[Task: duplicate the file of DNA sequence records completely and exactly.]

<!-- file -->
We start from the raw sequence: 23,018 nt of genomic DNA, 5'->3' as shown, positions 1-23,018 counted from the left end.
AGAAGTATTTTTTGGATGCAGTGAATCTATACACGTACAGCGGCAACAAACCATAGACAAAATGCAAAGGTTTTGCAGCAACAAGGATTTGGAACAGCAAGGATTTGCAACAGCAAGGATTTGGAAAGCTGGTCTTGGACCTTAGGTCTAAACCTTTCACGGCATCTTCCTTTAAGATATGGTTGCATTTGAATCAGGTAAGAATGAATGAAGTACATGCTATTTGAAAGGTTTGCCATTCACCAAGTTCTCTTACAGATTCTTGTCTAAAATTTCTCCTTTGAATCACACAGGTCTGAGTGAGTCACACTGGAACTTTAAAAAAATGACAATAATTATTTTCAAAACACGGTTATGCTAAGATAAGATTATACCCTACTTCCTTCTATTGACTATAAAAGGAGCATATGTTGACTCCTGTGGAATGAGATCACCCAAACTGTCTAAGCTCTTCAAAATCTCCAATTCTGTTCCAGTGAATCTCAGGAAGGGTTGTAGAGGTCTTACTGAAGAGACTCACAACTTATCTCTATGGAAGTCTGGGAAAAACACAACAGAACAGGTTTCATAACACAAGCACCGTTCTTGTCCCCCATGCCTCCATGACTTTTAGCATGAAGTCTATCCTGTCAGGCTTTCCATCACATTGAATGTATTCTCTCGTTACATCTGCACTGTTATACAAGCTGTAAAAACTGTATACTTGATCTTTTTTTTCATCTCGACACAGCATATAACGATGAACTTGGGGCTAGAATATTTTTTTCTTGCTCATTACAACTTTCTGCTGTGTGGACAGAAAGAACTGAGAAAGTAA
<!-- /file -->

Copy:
We start from the raw sequence: 23,018 nt of genomic DNA, 5'->3' as shown, positions 1-23,018 counted from the left end.
AGAAGTATTTTTTGGATGCAGTGAATCTATACACGTACAGCGGCAACAAACCATAGACAAAATGCAAAGGTTTTGCAGCAACAAGGATTTGGAACAGCAAGGATTTGCAACAGCAAGGATTTGGAAAGCTGGTCTTGGACCTTAGGTCTAAACCTTTCACGGCATCTTCCTTTAAGATATGGTTGCATTTGAATCAGGTAAGAATGAATGAAGTACATGCTATTTGAAAGGTTTGCCATTCACCAAGTTCTCTTACAGATTCTTGTCTAAAATTTCTCCTTTGAATCACACAGGTCTGAGTGAGTCACACTGGAACTTTAAAAAAATGACAATAATTATTTTCAAAACACGGTTATGCTAAGATAAGATTATACCCTACTTCCTTCTATTGACTATAAAAGGAGCATATGTTGACTCCTGTGGAATGAGATCACCCAAACTGTCTAAGCTCTTCAAAATCTCCAATTCTGTTCCAGTGAATCTCAGGAAGGGTTGTAGAGGTCTTACTGAAGAGACTCACAACTTATCTCTATGGAAGTCTGGGAAAAACACAACAGAACAGGTTTCATAACACAAGCACCGTTCTTGTCCCCCATGCCTCCATGACTTTTAGCATGAAGTCTATCCTGTCAGGCTTTCCATCACATTGAATGTATTCTCTCGTTACATCTGCACTGTTATACAAGCTGTAAAAACTGTATACTTGATCTTTTTTTTCATCTCGACACAGCATATAACGATGAACTTGGGGCTAGAATATTTTTTTCTTGCTCATTACAACTTTCTGCTGTGTGGACAGAAAGAACTGAGAAAGTAA